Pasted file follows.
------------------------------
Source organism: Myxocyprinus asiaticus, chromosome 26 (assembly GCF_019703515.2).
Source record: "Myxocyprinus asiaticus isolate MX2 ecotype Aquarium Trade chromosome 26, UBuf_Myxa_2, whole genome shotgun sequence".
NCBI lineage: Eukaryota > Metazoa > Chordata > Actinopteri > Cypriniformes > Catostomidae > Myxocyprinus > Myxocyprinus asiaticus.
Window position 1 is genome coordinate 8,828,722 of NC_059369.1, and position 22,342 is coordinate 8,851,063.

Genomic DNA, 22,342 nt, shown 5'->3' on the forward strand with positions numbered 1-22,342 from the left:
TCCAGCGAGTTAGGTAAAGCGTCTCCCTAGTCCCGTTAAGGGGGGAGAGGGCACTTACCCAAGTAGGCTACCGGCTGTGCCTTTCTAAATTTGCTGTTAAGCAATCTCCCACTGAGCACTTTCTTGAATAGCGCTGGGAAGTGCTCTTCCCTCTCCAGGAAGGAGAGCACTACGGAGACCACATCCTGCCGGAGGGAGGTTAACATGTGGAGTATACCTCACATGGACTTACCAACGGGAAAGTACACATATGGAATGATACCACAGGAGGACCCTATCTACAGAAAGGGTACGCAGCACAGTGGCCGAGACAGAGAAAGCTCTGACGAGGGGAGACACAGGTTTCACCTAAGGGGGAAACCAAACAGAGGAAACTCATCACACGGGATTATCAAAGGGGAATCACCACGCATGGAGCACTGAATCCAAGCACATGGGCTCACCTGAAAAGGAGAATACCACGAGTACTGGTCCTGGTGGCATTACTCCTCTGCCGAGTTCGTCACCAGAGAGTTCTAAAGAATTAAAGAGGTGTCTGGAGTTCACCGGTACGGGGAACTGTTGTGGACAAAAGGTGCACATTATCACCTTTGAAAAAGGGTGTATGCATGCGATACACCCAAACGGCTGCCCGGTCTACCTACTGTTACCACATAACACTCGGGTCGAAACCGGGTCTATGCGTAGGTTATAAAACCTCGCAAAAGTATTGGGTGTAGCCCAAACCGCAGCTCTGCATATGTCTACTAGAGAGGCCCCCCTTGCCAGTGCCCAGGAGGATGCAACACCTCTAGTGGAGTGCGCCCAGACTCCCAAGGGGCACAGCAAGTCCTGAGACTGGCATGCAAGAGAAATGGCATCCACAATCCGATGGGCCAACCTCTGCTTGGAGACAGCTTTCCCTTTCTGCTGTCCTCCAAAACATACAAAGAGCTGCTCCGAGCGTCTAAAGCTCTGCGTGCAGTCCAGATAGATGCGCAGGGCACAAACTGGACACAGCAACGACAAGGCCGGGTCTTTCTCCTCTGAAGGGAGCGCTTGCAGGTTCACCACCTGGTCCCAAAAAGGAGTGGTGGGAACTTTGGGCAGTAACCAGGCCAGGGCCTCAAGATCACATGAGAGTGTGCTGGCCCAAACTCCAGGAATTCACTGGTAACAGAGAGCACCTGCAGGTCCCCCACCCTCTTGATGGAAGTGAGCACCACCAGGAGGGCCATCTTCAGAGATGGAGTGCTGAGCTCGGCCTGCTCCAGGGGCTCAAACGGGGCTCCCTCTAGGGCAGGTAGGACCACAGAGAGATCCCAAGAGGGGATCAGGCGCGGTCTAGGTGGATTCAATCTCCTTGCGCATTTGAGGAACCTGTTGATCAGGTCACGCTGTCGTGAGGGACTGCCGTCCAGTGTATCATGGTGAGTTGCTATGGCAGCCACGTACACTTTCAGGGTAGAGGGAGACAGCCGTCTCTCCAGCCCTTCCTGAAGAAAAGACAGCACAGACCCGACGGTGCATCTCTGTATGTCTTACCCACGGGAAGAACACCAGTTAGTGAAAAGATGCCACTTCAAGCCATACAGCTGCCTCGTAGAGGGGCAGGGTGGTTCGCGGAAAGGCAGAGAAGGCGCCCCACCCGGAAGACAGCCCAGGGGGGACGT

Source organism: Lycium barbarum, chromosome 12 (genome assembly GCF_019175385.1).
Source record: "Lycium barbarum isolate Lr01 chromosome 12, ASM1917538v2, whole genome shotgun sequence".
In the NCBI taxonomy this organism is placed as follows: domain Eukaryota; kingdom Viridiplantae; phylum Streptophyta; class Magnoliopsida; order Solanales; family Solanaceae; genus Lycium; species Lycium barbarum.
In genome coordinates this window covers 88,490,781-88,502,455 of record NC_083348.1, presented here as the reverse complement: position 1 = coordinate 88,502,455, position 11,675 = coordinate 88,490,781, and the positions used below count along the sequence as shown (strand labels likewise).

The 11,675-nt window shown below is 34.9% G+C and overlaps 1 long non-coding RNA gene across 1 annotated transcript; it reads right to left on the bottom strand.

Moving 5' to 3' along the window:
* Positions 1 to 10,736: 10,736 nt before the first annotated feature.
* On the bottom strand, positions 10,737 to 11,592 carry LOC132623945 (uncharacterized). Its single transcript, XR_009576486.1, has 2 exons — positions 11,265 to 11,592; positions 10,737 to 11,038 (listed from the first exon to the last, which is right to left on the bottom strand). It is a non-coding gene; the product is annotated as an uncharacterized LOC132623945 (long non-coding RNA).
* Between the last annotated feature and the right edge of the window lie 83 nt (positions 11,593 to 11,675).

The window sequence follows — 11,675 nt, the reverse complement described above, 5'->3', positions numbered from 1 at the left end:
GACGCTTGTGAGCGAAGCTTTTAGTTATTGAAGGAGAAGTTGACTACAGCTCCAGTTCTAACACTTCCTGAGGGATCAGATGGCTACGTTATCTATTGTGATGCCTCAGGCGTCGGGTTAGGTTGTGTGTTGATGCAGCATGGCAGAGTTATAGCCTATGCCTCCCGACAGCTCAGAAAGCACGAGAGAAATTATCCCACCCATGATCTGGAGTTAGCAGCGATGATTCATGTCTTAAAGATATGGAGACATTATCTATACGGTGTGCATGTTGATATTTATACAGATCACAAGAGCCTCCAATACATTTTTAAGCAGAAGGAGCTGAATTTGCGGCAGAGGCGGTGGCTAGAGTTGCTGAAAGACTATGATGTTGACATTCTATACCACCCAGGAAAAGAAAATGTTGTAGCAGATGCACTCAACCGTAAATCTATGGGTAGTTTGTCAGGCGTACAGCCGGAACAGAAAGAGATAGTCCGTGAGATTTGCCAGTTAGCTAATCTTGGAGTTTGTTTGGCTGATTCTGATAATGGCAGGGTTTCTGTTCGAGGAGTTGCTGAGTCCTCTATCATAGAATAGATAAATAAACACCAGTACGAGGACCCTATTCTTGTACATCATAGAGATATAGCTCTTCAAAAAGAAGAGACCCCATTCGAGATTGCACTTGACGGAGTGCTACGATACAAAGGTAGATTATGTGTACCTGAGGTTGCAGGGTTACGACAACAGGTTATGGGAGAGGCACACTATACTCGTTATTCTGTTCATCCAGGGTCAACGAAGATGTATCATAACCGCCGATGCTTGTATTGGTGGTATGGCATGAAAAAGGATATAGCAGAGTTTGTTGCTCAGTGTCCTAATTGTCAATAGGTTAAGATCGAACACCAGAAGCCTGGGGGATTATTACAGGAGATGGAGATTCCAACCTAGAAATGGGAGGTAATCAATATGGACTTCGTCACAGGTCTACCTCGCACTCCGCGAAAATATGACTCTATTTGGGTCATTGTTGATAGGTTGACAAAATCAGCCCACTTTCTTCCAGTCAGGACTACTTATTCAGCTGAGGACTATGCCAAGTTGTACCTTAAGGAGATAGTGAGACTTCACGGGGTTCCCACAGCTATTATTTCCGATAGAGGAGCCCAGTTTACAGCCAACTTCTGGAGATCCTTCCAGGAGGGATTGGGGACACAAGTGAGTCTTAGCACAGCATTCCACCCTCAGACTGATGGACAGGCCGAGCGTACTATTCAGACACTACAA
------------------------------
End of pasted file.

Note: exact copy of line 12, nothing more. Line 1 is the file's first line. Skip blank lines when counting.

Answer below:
Moving 5' to 3' along the window: